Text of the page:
How Does The New Nissan LEAF Compare To Today’s Other EVs? Graphs!

SEP 7 2017 BY MARK KANE 57

BEVs Price/Range Comparison – U.S. (September 6, 2017) – some models estimated

As the dust is settling on the 2018 Nissan LEAF’s recent unveiling (full details/watch debut here), it’s time to check out the newest EV’s position in the ever-crowed plug-in landscape.

2018 Nissan LEAF battery

The 2018 LEAF’s pricing starts from $29,990 ($30,875 incl. $885 destination), which works out to be net $23,375 after the federal tax credit.

The range of the 40 kWh version is EPA-estimated by Nissan at 150 miles.

As you can from the chart above, at that range there really is no competitor for 2018 Nissan LEAF…at least until you get into the much longer ranges of the Chevy Bolt EV, and the Tesla offerings – those all for a fair shake more money.

Is the new LEAF planned for the “sweet spot”, or just a random spot?  We will find out when the car arrives in all 50 US states and Europe in January.

We should note, there will be another LEAF trim level added to the chart, but we will need to wait roughly a year for longer range/higher performance 60 kWh EV, as Nissan promises that version’s arrival as a 2019 model year car in late 2018.

The “e-Plus” 2019 Nissan LEAF is pegged by the company to have “more than 200 miles” (think 215-200 miles), but wanting to sell as many 40 kWh copies as it can today…Nissan doesn’t really want to talk so much about it right now.

2018 Nissan Leaf

2018 Nissan Leaf

The new 2018 LEAF/40 kWh version is clearly targeted to once again dominate the lower spectrum of the EV market, and to take fulladvantage of the US federal credit – as its predecessor did.

While the new Nissan LEAF likely won’t be apply much pressure to the Tesla Model 3 or even the Chevrolet Bolt EV (that will come with the 2019 LEAF), it certainly puts the legion of 80-120 mile city/compliance BEVs on notice, as in just one night Nissan has redefined what the definition of “entry level EV” means to the Americans.

BEVs Price/Range Comparison – U.S. (September 6, 2017) – some models estimated

Despite the fact the 40 kWh LEAF is now easily one of the most affordable EVs today, the battery capacity is to not high enough to drive average price per mile down low enough to best the Tesla Model 3 or Chevrolet Bolt EV.   The 40 kWh LEAF trim level currently sits in 4th place at $206 per kWh.

BEVs price (MSRP + DST) per mile of EPA range comparison – U.S. (September 6, 2017) – some models estimated

Categories: Nissan

Tags: ,

Leave a Reply

57 Comments on "How Does The New Nissan LEAF Compare To Today’s Other EVs? Graphs!"

newest oldest most voted

There will likely be a 6.1% price jump in Canada since Nissan got out of the battery business. I think that means they’ll be importing them into the US dropping the North American content triggering duty when imported into Canada.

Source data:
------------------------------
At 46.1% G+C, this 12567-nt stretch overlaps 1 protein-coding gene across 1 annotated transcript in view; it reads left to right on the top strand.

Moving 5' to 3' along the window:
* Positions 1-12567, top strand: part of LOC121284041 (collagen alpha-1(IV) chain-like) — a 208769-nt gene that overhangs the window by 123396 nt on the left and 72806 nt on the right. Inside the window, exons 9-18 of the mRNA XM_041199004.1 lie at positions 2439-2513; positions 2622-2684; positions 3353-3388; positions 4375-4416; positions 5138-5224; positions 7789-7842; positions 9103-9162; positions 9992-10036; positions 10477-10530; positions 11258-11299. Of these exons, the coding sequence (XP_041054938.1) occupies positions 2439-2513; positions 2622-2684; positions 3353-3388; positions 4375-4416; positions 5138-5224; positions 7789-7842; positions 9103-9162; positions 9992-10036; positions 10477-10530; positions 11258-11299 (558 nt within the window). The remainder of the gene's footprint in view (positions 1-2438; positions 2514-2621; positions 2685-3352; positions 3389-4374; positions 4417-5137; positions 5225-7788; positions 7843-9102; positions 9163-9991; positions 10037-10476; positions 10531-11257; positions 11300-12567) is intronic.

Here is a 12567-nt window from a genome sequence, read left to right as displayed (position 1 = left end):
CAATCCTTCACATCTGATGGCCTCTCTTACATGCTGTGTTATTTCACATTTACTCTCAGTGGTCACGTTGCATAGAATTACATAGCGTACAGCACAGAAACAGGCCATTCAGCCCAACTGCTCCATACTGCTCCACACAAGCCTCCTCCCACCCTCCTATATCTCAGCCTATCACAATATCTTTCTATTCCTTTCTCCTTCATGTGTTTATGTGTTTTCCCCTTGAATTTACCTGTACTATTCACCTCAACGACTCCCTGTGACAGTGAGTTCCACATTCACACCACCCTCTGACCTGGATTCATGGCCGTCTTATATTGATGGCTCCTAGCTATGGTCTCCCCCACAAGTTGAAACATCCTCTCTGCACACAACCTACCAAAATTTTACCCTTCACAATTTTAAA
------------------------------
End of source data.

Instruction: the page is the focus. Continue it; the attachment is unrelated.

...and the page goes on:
Nope. They’ll still be using the same batteries. They just sold the business off so that the batteries can also be marketed to other manufacturers. They’ll pay externally for the batteries instead of accounting internally as they do now. It’s an organizational change. Physically, there’s no change under the hood.

Dan – Yes but it remains to be seen whether the new 2019 Leaf e-plus version (60kwh) will have an “LG Inside” sticker on it like the Bolt and pretty much every other EV out there these days other than Tesla.

I’m personally praying that it DOES since that would give us way higher chances of it finally getting a liquid-cooled battery pack.

I think the batteries will still be manufactured in Smyrna but by the new owner.

Could you do a chart with price on one axis and range on the other, with dots for vehicles? Looking at one of those allows you to make quadrants and see how we are doing at the goal affordable plus long range.

There will never be a “standard” model 3 with a full tax credit. Right?

Why do you say that? At the earliest, the full tax credit drop at the end of June, 2018. Standard models should be shipping in wide quantity well before then. And if Tesla is delayed, then the expiration would be pushed back.

I’m with you Tim. I think the $30k Tesla is in theory only, they’ll just make a few hundred available. I’m a bit disappointed that everyone is taking the bait on this marketing gimmick.

That said, I do love the Model 3. It’s just not an “affordable” car like they pretend it to be. It is a darn fine premium sport sedan.

Not only that but only the earliest of Model 3 reservation holders will get the full tax credit. Anybody who doesn’t already have a reservation doesn’t have a chance of getting it.